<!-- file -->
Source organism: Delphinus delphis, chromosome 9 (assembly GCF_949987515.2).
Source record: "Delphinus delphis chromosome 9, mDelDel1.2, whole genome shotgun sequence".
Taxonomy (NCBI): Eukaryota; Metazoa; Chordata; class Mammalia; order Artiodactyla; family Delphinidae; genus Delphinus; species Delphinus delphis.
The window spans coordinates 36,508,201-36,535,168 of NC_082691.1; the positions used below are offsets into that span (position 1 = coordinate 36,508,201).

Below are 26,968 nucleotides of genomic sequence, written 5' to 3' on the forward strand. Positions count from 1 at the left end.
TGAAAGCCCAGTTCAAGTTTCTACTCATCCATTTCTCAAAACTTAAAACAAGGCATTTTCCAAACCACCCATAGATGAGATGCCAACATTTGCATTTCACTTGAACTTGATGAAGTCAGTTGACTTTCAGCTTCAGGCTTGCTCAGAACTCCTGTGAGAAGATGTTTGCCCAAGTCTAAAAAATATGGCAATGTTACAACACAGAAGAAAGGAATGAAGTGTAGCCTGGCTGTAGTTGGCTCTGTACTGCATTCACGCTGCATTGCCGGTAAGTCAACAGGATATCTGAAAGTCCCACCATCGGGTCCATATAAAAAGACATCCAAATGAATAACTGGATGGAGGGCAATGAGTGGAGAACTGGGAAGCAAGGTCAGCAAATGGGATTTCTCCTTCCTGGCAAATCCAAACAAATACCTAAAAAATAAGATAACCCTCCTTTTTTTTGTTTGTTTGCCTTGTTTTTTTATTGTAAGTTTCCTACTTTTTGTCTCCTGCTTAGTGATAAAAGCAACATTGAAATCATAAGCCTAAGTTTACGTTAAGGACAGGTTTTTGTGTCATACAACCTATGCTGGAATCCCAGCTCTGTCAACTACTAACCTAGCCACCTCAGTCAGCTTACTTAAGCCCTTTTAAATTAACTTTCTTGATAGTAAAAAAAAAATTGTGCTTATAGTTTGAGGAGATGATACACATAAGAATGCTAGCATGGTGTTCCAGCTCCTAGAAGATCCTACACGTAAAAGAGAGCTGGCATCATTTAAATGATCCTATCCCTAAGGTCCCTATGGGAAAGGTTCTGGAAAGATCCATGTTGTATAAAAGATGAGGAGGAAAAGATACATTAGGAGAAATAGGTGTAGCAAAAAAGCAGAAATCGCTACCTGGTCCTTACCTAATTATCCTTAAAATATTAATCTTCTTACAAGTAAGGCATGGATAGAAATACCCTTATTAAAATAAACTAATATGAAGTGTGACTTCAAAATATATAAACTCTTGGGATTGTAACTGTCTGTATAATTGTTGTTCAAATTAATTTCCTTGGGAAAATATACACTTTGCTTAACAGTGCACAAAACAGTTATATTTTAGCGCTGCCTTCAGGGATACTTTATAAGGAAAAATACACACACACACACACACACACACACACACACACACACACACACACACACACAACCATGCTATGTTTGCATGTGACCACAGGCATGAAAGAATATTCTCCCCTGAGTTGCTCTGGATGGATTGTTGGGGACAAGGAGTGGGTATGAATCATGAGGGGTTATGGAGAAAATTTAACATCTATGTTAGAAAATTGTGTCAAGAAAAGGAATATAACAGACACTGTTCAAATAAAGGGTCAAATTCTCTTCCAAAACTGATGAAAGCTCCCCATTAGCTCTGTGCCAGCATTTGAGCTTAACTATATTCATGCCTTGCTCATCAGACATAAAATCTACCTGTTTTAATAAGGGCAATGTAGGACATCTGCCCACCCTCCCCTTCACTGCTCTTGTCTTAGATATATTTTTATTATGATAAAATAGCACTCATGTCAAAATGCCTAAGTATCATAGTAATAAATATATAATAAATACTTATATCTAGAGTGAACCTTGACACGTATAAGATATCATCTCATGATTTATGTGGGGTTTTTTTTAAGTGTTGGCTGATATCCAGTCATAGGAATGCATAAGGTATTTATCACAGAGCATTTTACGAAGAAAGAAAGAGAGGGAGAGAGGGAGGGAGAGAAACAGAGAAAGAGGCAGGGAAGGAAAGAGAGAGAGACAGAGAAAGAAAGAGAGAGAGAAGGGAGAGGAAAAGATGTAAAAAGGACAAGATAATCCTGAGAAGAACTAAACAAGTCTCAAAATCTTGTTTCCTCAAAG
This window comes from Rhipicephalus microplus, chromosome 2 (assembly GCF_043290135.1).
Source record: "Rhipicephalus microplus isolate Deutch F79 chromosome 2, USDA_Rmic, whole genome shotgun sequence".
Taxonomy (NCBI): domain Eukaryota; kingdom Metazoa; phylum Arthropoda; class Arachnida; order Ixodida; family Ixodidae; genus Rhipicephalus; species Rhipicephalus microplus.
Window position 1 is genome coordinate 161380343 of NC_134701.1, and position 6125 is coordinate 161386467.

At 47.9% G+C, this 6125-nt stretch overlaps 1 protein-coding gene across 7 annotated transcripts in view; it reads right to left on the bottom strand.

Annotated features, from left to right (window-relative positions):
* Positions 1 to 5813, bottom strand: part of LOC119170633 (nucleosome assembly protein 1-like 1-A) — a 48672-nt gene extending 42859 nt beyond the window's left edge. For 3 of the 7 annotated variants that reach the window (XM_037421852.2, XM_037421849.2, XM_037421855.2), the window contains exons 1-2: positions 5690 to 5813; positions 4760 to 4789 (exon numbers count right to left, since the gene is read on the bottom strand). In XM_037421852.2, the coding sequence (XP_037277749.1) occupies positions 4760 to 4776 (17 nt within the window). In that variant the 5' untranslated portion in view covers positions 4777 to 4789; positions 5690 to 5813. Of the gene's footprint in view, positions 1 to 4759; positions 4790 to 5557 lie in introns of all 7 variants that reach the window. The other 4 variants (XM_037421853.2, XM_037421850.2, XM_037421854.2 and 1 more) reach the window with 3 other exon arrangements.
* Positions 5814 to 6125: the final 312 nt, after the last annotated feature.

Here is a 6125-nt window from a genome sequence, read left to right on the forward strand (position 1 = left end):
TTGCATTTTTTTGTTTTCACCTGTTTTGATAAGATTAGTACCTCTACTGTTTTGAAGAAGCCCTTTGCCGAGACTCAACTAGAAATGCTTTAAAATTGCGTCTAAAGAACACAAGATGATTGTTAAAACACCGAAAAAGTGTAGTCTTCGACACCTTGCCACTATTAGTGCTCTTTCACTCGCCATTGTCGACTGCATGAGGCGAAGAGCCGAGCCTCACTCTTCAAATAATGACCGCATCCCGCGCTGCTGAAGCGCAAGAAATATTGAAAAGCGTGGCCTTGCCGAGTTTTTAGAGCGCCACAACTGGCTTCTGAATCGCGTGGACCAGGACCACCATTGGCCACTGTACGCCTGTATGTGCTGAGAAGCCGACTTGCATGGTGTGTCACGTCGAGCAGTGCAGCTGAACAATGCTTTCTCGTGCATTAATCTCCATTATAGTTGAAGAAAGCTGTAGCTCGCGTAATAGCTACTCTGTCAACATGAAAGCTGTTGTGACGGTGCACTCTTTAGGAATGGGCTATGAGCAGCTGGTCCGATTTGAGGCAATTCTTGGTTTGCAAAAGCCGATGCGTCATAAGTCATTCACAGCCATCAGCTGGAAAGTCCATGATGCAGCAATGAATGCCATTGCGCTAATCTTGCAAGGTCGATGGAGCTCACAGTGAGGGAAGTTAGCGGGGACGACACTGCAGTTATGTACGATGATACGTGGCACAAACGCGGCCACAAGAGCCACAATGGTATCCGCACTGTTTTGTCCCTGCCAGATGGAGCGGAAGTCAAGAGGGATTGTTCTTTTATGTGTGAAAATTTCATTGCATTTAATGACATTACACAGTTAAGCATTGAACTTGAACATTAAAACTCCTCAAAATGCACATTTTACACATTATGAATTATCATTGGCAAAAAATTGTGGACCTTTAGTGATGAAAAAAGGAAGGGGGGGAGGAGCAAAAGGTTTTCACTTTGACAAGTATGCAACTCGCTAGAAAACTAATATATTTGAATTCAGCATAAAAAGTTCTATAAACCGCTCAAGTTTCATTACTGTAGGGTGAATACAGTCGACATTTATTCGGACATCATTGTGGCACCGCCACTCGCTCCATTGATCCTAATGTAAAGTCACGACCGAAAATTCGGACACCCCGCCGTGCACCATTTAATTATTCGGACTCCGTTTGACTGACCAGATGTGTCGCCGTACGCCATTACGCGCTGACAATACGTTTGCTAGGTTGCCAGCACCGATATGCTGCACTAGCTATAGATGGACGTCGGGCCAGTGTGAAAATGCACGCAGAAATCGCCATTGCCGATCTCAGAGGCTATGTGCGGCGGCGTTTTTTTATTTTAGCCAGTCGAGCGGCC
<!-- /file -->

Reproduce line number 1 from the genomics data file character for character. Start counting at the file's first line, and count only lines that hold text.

Source organism: Delphinus delphis, chromosome 9 (assembly GCF_949987515.2).